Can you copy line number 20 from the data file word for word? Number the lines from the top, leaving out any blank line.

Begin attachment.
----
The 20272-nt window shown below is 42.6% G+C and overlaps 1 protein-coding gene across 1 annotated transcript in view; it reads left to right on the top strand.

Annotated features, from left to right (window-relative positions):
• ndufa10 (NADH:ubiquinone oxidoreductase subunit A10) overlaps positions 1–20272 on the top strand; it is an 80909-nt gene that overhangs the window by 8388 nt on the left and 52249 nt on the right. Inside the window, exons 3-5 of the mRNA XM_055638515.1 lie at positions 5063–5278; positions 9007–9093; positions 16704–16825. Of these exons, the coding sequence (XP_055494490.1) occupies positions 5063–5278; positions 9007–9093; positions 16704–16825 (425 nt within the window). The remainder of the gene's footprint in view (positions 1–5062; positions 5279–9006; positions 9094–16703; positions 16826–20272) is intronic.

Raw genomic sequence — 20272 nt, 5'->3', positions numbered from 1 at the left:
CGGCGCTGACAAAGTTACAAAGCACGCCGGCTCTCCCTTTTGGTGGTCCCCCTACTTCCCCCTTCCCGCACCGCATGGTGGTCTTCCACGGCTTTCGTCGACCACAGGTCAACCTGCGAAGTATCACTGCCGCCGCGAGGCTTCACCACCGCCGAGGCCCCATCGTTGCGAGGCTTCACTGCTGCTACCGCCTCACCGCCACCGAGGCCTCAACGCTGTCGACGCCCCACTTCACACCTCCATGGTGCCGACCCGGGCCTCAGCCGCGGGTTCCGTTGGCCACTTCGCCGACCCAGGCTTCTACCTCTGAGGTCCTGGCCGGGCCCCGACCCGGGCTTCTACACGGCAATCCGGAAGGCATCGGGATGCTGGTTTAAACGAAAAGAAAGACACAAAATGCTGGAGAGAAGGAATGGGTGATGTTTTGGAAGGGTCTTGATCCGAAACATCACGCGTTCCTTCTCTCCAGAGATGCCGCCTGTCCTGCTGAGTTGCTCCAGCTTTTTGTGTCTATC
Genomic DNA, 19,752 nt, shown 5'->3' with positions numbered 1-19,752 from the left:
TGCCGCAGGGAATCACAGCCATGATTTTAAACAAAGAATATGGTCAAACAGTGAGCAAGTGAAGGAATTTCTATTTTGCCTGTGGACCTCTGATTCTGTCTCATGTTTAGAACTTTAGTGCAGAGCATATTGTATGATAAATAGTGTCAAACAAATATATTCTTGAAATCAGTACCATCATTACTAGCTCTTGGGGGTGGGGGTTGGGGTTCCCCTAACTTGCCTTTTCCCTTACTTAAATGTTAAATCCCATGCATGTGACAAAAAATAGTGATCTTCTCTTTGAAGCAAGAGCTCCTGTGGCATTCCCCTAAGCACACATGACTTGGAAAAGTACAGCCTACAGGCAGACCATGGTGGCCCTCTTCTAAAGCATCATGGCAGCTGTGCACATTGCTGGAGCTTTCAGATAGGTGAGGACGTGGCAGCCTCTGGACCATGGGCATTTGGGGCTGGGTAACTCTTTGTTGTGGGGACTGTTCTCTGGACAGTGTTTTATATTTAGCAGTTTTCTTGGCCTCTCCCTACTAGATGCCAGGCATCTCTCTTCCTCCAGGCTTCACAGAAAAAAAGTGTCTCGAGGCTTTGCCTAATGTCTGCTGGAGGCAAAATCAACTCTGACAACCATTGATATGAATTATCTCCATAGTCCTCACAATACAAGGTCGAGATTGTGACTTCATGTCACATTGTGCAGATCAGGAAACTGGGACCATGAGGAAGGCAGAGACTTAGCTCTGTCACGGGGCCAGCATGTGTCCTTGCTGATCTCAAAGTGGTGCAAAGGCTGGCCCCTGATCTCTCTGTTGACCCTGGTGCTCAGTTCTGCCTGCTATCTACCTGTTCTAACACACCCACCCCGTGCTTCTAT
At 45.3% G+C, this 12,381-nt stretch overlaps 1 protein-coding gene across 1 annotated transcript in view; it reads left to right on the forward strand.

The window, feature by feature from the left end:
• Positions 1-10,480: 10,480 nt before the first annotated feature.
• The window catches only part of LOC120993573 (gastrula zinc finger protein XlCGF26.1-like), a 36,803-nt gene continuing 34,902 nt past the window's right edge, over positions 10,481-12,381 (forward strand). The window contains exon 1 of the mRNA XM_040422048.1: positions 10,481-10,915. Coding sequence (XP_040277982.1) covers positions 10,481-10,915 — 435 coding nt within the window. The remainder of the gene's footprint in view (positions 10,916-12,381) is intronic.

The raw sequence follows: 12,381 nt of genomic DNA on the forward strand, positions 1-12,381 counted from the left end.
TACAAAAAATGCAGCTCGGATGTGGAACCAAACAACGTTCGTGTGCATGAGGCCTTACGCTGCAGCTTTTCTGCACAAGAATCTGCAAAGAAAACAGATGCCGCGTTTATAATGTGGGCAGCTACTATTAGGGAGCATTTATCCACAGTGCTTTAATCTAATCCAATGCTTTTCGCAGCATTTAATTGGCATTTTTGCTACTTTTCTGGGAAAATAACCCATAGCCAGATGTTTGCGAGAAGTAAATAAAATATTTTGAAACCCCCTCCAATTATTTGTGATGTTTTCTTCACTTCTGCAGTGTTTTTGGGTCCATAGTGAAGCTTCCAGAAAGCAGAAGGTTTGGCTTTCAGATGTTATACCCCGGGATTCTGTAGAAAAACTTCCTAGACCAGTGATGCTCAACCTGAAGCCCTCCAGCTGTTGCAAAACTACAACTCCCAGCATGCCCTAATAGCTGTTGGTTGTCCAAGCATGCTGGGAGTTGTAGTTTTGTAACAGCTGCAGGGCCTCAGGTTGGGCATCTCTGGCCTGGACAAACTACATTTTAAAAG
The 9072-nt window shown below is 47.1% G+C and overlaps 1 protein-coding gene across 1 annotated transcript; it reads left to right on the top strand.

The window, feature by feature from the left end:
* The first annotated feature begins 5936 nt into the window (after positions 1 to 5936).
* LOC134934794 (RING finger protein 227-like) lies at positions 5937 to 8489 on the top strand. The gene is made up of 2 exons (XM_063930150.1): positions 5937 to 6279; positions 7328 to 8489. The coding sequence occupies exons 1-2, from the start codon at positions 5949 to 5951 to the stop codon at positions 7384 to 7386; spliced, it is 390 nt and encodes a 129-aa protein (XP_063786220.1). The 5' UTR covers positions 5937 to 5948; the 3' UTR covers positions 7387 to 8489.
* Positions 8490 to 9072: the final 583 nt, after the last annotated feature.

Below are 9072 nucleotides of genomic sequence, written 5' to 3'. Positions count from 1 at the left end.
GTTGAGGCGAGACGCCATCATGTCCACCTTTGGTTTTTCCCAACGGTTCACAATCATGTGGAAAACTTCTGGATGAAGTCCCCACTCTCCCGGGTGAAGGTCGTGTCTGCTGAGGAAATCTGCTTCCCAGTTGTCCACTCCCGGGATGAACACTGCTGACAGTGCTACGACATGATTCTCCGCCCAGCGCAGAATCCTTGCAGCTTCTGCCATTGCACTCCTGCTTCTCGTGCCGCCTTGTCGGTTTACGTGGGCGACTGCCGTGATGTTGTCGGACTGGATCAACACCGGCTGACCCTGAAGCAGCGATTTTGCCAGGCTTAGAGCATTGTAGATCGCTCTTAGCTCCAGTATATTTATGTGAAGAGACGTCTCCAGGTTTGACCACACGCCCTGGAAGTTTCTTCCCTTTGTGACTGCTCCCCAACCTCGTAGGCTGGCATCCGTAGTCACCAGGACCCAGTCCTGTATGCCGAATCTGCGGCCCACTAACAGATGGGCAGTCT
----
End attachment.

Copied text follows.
GTTGAGGCGAGACGCCATCATGTCCACCTTTGGTTTTTCCCAACGGTTCACAATCATGTGGAAAACTTCTGGATGAAGTCCCCACTCTCCCGGGTGAAGGTCGTGTCTGCTGAGGAAATCTGCTTCCCAGTTGTCCACTCCCGGGATGAACACTGCTGACAGTGCTACGACATGATTCTCCGCCCAGCGCAGAATCCTTGCAGCTTCTGCCATTGCACTCCTGCTTCTCGTGCCGCCTTGTCGGTTTACGTGGGCGACTGCCGTGATGTTGTCGGACTGGATCAACACCGGCTGACCCTGAAGCAGCGATTTTGCCAGGCTTAGAGCATTGTAGATCGCTCTTAGCTCCAGTATATTTATGTGAAGAGACGTCTCCAGGTTTGACCACACGCCCTGGAAGTTTCTTCCCTTTGTGACTGCTCCCCAACCTCGTAGGCTGGCATCCGTAGTCACCAGGACCCAGTCCTGTATGCCGAATCTGCGGCCCACTAACAGATGGGCAGTCT